Saturday, May 22, 2010

'It's Kind of a Funny Story' by Ned Vizzini

Lately, I've been a dork with too much free time.

Lets be honest, if a friend heard me say that, they would assure me, 'Oh come on, Ryan, you usually study too much to have too much free time ... and just forget about the other thing, someday someone's going to like you for who you really are.'

I feel sidetracked and mildly depressed.

Anyway, whenever I finish reading a book, I normally search for more information regarding the novel through a combination of Wikipedia,, and Youtube. Usually, I browse through other readers' impressions and reviews; I read through general background information and the writing process; and I watch interview clips and the author's readings on videos, because I'm cool that way. Well yesterday, I spent from 5:00 pm to 3:30 am reading It's Kind of a Funny Story by Ned Vizzini, and I enjoyed every minute of it, but afterward, I lacked the stamina for my several hour routine of finding every little detail there's possible to know about the book and/or author on the internet.

Apparently, Ned Vizzini has a Youtube page, and guess what? I have more subscribers than him. Yeah, he can go on writing amazing books and being a successful novelist, but at this particular moment in time, I have a dozen more strangers watching my random videos compared to his random videos. Plus, I have less uploaded than him; that's right.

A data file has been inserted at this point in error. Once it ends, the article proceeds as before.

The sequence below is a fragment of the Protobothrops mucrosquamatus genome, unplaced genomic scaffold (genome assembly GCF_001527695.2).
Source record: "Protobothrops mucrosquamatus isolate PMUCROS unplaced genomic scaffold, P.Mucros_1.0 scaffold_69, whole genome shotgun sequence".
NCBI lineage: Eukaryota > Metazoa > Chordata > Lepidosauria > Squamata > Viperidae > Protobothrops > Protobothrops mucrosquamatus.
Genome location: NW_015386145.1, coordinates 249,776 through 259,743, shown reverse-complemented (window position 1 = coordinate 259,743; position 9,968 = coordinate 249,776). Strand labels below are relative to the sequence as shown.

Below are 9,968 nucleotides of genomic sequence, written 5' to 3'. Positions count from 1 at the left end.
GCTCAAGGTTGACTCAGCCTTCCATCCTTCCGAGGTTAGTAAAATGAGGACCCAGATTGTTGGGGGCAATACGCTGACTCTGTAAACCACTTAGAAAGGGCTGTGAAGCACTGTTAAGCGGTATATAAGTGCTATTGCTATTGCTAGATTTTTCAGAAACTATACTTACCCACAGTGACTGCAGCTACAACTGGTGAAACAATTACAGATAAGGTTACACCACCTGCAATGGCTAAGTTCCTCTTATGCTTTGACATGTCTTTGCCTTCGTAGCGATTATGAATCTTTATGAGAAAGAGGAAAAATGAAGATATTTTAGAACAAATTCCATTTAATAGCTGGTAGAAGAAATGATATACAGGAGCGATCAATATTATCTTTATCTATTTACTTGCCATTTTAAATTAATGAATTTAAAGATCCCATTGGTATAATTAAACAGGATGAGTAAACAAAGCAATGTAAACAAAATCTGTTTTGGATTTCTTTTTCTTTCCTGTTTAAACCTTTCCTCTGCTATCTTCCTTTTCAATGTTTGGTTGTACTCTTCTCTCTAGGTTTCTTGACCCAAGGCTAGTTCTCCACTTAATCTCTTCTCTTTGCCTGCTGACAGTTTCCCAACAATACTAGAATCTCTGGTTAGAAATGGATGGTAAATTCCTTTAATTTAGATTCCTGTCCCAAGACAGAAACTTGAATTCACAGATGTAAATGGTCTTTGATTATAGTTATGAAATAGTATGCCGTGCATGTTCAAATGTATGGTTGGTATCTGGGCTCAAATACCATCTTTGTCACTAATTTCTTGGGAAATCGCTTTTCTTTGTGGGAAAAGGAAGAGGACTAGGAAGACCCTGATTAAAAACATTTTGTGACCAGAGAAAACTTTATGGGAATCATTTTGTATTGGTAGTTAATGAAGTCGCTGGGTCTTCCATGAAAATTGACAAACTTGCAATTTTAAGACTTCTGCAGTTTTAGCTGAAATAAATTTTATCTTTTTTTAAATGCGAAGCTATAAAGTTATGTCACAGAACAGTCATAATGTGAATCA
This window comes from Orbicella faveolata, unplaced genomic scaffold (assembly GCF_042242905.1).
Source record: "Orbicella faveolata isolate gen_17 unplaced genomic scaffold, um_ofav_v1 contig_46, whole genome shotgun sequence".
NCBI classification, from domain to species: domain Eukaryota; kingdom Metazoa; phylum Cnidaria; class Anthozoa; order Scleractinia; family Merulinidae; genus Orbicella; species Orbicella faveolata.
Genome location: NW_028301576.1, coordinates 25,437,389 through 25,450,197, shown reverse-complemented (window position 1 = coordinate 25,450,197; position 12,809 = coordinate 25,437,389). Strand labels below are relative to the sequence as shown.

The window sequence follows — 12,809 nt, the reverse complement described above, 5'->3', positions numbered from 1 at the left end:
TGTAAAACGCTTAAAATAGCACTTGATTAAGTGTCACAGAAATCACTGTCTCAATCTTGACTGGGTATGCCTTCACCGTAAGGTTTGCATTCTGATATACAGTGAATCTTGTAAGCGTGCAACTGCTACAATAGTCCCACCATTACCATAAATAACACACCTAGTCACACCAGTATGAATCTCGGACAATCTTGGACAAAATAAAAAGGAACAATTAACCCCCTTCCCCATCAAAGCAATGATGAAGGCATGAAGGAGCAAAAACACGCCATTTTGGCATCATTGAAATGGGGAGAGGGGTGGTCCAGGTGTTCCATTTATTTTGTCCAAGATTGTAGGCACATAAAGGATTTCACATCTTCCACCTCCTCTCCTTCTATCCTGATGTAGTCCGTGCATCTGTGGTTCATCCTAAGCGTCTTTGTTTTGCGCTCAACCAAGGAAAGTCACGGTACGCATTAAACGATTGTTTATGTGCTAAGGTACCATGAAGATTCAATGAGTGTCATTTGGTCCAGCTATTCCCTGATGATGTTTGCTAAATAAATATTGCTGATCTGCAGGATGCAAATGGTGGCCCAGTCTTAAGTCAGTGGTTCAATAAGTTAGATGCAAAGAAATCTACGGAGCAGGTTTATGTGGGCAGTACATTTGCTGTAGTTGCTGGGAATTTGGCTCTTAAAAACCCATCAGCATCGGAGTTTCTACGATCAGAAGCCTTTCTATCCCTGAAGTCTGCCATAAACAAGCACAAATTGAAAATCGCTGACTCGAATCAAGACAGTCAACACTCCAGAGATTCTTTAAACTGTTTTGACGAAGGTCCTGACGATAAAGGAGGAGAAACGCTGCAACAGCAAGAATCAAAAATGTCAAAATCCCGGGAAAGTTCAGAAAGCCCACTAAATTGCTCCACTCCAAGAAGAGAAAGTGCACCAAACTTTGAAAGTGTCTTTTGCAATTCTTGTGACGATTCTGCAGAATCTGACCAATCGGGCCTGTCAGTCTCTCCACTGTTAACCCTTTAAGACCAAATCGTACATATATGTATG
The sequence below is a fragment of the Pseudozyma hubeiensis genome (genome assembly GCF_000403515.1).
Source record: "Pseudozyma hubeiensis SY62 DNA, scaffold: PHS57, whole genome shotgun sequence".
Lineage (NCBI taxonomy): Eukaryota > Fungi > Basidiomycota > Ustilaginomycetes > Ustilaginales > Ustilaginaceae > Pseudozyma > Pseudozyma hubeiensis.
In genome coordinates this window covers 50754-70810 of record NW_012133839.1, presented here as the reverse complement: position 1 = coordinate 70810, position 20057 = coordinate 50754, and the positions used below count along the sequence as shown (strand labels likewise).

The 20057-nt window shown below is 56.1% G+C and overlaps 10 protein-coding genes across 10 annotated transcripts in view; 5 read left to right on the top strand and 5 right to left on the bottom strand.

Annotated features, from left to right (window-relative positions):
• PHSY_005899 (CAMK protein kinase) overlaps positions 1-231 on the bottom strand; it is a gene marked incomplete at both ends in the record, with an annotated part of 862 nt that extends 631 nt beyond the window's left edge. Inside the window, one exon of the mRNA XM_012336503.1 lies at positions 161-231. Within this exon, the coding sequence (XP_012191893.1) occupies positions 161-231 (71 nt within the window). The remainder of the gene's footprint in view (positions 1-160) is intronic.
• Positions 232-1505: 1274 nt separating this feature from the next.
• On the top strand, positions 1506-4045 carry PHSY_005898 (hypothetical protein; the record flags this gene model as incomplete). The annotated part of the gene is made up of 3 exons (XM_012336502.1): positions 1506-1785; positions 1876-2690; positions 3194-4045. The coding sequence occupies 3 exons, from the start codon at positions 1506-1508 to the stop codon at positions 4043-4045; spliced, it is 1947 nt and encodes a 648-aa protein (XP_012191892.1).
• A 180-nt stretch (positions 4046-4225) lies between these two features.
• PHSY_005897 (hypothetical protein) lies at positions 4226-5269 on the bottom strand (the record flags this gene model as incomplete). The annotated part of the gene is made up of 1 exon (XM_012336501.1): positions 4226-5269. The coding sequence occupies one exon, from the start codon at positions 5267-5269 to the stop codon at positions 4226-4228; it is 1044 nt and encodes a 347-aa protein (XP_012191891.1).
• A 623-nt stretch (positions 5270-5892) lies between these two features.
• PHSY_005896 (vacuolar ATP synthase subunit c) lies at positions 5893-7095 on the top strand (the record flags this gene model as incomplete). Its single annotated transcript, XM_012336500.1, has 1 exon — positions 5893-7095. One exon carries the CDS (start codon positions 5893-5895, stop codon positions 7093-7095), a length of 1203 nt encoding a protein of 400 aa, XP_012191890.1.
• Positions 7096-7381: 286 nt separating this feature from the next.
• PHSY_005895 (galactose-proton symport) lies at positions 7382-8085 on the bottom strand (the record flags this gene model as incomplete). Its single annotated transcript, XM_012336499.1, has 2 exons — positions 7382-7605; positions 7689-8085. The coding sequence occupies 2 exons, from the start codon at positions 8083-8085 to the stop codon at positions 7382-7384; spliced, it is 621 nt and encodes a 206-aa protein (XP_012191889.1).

I like how I just reiterated my first simple sentence with three heavily supportive paragraphs; I spent roughly eleven hours reading a book on a Friday night and I'm happy that I have more subscribers than a successful young adult novelist, who posts random videos about his dogs on the internet.

I'm being ironical because the book's about a kid with depression, I think.

It's Kind of a Funny Story by Ned Vizzini fully encapsulates the tone and feel of our current generation of teenagers, who feels stressed and inadequate for their daily lives. Craig, the protagonist, narrates how his severe depression eventually leads him to a brief stay at a psychiatric ward, where he meets an assortment of colorful mental patients and he deals with his life and issues.

The writing is crisp with a dry, witty sense of humor and an enduring flow that makes the story believable and engaging. All of the novel's characters feel developed and well-rounded, and the dialog and interactions between characters feels personal and real.

It's a great book; I loved it.

Also, the protagonist seems sad and self-deprecating, but he's hopeful that things will get better; you know who else is like that? Eeyore. I hate people who say Eeyore's pessimistic; he's clearly a optimistic realist since he knows things can't possibly get worse.

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